Each year hurricanes, fires, tornadoes and destructive snow storms disrupt the lives of thousands of people.

If you are a caregiver for an elderly loved one with Alzheimer’s Disease, that disruption can be a truly difficult one- regardless of who you are.

People with Alzheimer’s Disease and dementia are vulnerable when a disaster happens.

Thus having a disaster preparedness plan in place before such an event occurs is important.

In this post, I will share steps you can take to prepare for disasters when you have a loved one who has Alzheimer’s.

Let’s delve right into it.

Disaster preparedness when you are caring for adults with Alzheimer’s Disease

General disaster preparedness

There are disaster preparedness actions we should all be taking whether we have a loved one with Alzheimer’s or not.

Wildfires

  • Leave your home if you are told to. If your loved one lives apart from you, make preparations to pick them up and leave to a safe area.
  • If you or your loved one are trapped in your home, please call 9-1-1 immediately.
  • Tune in to your local TV or radio station for the latest safety information and updates.
  • Use N95 masks so you don’t breathe in ash and other debris from the environment. You can add a number of these when you are preparing your disaster preparedness kit.

Hurricanes

  • Find a designated safety shelter for you and your loved one to wait out the hurricane especially if your home is not safe to be at.
  • Pay attention to announcements given by the local TV and radio stations.
  • Plan on how to communicate with family members if you lose power. Sending a text or posting an update on social media is usually more effective at this time than making a call as the phone lines will likely be busy.
  • Keep your car in good working condition.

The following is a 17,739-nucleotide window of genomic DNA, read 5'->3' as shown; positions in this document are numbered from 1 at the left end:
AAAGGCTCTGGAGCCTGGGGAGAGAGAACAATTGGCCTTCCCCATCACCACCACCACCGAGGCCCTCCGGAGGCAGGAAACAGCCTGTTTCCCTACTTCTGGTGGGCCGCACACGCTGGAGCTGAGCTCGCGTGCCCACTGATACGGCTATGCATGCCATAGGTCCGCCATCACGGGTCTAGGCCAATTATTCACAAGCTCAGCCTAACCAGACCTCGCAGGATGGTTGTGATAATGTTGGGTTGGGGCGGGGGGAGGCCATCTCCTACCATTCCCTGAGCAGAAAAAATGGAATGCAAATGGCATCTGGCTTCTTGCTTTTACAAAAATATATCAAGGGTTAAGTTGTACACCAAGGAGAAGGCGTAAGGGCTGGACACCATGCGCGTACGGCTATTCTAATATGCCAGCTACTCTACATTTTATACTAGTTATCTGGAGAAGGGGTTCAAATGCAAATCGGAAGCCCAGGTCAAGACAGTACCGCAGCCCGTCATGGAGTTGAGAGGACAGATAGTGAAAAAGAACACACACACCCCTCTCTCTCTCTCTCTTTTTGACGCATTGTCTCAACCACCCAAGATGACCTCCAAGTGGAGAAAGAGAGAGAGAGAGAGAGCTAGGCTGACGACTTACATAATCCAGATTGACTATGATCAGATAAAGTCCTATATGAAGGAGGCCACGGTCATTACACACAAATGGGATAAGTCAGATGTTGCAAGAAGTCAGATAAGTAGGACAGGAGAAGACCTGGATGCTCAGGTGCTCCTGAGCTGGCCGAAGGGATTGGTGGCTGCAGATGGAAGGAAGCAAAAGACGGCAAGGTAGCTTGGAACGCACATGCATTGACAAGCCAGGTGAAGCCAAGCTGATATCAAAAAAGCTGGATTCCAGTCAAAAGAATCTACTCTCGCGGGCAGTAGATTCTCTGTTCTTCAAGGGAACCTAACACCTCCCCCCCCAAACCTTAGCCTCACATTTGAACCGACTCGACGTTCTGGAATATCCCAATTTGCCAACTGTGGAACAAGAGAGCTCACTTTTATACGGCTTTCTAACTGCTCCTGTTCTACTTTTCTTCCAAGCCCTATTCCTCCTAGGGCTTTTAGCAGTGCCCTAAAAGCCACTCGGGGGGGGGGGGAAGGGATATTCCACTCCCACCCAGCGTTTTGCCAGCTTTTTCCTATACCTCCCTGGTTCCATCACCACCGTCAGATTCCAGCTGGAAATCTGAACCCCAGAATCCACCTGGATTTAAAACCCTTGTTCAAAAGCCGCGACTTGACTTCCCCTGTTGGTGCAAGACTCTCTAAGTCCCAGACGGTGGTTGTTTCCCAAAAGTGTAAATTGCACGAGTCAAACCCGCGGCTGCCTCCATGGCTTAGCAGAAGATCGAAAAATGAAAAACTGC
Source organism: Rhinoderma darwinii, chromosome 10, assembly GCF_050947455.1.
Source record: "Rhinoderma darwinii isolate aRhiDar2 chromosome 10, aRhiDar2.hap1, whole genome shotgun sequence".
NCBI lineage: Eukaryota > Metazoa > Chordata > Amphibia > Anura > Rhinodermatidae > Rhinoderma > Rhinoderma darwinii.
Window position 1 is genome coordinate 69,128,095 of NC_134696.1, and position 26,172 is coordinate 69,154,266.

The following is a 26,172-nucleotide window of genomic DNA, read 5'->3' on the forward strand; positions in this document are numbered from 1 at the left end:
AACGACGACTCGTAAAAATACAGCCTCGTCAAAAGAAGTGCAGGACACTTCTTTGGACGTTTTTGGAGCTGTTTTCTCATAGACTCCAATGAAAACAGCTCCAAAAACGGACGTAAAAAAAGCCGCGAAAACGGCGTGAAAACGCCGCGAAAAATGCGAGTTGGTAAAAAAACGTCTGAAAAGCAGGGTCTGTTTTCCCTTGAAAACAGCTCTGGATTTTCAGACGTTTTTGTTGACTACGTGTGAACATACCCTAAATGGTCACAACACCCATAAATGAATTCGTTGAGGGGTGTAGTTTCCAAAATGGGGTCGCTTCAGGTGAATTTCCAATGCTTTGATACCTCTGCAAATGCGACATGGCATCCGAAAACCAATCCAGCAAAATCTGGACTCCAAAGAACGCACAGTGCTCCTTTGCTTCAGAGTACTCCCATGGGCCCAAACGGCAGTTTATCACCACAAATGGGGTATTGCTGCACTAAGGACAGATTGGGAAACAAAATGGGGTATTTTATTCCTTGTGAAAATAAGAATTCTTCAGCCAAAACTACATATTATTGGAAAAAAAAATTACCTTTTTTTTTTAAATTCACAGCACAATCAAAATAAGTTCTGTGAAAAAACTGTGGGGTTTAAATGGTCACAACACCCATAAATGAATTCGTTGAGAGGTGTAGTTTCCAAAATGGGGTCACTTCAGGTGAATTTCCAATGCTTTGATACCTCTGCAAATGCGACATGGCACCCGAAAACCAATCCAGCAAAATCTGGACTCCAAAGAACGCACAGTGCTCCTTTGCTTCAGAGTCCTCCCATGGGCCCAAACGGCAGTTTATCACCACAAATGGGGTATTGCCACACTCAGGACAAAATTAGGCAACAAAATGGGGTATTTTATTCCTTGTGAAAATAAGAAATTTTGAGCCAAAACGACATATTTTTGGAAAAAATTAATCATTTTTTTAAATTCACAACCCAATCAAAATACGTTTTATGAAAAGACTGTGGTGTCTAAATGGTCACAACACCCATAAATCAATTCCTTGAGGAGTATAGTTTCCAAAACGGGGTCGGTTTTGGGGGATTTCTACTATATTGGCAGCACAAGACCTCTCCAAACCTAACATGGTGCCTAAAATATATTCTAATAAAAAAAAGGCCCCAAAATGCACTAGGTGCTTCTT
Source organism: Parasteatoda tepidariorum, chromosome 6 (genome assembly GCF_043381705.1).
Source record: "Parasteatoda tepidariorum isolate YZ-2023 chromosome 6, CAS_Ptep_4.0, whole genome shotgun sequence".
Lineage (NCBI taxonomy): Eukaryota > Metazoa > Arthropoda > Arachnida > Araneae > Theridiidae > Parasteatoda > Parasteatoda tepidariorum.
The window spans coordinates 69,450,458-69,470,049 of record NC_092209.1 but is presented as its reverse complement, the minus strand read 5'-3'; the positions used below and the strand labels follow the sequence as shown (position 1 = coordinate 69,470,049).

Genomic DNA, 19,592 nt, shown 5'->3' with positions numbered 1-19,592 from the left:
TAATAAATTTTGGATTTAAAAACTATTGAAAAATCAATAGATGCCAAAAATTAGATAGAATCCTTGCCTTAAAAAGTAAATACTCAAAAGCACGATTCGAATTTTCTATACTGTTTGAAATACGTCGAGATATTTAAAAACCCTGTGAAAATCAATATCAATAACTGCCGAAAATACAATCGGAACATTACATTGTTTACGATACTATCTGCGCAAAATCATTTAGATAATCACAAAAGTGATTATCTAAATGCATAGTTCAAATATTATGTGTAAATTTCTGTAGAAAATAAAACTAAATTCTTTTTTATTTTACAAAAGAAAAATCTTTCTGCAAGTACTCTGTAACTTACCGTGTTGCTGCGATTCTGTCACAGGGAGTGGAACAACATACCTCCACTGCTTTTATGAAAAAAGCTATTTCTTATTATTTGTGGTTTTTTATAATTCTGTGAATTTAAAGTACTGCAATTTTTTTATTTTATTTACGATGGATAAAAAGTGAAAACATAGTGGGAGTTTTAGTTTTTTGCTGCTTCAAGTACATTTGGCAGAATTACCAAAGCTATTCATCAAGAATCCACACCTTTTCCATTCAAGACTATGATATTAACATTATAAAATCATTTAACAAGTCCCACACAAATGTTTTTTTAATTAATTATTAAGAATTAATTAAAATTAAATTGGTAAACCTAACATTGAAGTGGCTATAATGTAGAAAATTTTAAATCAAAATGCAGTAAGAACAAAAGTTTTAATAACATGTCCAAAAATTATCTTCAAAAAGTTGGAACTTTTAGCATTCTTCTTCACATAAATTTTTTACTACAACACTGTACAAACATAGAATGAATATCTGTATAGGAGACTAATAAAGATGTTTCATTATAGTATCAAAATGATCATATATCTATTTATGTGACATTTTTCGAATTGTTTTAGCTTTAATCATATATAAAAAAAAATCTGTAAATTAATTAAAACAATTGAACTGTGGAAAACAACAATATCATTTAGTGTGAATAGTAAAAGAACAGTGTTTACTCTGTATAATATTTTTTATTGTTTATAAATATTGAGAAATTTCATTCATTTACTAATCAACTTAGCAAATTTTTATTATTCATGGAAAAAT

• Fill up your gas tank.
  • Use generators- but outside! Which means if you don’t have a generator, prepare now by getting one.
  • Evacuate if you’re told to.

Blizzards/Snow Storms

  • Make sure you have enough food to last you and your loved ones for at least 3 days. Dry and foods that are less likely to perish quickly such as bread, crackers, peanut butter, jelly and drinks like water should be at the top of your list- barring any allergies of course.
  • Fill up your gas tank.
  • If you need to move your loved one in with you for the period of the snowstorm or go be with them, please do it.

Special Considerations when you have a loved one with Alzheimer’s/dementia

Because Alzheimer’s/dementia patients are likely to wander, the priority is to make sure they are safe when there is a natural disaster.

This includes:

  • Ensuring they don’t wander into the cold weather.
  • Keeping them warm.
  • Avoiding falls that could be fatal.
  • During a snowstorm, streets can look confusing. A patient with Alzheimer’s or dementia could lose their way trying to find their way back home.
  • Ensuring plans for their evacuation during a fire or hurricane.
  • Making plans for hired caregivers to be around your loved one in case you live far away or are traveling at the time of the disaster.
  • Placing identifying labels in your loved one’s clothing in case they do wander.

If there is a need for evacuation, make sure you gather:

  • Incontinence¬†undergarments, wipes, and lotions
  • Favorite snacks and high-nutrient drinks
  • The name, address and phone number of your loved one’s doctor
  • Copies of legal, medical, insurance, and Social Security information
  • Water-resistant bags to hold medications and documents
  • Recent photos of the person
  • Warm clothing and sturdy shoes
  • Spare eyeglasses and hearing-aid batteries
  • Medications
  • Flashlights and extra batteries

What should be in your emergency preparedness kit? – Check out and print out these recommendations from the Federal Emergency Management Agency.

Closing Thoughts

There is certainly more to disaster preparedness than I can fit in one post.

In this post, we went over general precautions you should take to prepare for a natural disaster as well as special considerations when you have a loved one who has Alzheimer’s Disease or dementia.

Did you find this post useful?

Print it out to use it to prepare or share it with someone else who needs it.